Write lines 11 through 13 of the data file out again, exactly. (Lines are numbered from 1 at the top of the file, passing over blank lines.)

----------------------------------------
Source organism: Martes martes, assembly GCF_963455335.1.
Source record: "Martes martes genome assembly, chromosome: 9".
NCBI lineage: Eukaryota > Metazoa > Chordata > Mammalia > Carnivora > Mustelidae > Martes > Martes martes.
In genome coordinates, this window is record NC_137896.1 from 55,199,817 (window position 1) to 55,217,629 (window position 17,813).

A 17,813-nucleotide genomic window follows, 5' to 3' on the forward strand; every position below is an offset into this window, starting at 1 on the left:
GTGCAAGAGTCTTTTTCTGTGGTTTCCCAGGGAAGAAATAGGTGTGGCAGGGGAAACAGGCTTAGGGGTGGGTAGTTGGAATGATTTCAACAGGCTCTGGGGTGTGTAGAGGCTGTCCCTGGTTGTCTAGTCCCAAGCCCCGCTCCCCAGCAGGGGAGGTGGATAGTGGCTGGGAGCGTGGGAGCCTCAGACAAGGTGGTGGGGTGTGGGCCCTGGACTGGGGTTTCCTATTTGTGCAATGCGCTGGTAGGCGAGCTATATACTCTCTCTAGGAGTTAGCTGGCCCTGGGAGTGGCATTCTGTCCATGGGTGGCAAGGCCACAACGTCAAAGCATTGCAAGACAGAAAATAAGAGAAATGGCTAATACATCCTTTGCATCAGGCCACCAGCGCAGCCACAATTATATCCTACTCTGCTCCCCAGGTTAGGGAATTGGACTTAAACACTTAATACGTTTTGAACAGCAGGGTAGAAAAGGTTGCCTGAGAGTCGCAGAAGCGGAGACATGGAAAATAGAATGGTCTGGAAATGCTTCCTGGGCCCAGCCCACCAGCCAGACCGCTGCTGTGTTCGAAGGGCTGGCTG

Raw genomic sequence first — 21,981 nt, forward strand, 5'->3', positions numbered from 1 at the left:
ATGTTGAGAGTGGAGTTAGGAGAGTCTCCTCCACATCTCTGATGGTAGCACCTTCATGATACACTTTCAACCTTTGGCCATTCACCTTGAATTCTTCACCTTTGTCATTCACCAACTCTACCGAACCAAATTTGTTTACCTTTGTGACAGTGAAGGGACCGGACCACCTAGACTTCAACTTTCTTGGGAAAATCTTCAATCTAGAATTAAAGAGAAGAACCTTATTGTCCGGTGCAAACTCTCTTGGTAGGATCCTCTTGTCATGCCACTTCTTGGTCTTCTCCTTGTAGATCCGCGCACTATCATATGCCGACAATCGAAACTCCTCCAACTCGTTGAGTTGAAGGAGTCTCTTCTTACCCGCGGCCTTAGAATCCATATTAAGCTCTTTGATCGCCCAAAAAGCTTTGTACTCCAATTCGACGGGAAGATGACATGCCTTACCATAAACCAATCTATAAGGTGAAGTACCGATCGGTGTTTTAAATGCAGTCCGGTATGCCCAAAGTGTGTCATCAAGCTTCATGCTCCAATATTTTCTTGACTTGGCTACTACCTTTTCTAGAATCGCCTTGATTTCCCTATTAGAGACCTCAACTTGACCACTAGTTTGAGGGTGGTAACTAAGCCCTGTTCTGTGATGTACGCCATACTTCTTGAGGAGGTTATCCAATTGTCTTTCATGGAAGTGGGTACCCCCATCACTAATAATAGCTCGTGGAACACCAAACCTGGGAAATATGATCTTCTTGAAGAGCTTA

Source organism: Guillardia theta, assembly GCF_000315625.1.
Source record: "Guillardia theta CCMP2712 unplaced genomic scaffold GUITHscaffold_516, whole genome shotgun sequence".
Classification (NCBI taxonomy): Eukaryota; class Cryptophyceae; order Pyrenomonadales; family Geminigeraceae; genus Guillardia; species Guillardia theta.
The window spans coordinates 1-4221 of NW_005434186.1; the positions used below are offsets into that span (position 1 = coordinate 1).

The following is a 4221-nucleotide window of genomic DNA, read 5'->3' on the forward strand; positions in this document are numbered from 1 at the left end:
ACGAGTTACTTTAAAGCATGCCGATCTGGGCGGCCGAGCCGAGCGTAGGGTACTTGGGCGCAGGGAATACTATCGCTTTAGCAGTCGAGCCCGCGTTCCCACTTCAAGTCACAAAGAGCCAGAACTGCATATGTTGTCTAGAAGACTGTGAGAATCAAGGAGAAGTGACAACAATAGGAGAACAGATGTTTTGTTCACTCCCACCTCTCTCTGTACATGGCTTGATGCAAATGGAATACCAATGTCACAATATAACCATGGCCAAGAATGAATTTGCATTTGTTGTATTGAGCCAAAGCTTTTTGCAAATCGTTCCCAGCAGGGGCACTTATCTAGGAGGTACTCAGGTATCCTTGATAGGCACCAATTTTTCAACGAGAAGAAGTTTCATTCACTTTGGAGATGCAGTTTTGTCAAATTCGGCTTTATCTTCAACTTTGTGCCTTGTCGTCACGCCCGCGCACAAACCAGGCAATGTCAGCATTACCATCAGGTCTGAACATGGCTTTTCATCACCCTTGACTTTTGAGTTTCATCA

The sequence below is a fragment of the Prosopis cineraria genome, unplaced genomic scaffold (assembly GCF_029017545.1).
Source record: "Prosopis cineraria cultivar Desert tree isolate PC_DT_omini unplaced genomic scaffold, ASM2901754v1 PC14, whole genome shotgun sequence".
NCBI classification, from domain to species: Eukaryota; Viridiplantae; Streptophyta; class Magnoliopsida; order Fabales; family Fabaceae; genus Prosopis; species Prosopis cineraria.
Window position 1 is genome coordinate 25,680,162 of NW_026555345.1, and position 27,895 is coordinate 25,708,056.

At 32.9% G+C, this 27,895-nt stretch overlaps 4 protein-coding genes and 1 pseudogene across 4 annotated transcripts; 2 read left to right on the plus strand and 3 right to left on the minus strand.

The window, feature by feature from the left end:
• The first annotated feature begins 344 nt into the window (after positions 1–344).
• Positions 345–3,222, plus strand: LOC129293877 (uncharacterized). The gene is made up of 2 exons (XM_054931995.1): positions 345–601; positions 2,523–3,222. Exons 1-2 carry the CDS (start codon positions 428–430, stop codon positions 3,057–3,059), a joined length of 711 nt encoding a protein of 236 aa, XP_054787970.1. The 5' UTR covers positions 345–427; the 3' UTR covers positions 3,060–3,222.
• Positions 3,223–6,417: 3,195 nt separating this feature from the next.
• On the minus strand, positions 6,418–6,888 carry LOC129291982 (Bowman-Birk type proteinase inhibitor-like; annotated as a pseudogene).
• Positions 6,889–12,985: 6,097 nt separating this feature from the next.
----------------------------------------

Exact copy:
Classification (NCBI taxonomy): Eukaryota; class Cryptophyceae; order Pyrenomonadales; family Geminigeraceae; genus Guillardia; species Guillardia theta.
The window spans coordinates 1-4221 of NW_005434186.1; the positions used below are offsets into that span (position 1 = coordinate 1).

The following is a 4221-nucleotide window of genomic DNA, read 5'->3' on the forward strand; positions in this document are numbered from 1 at the left end: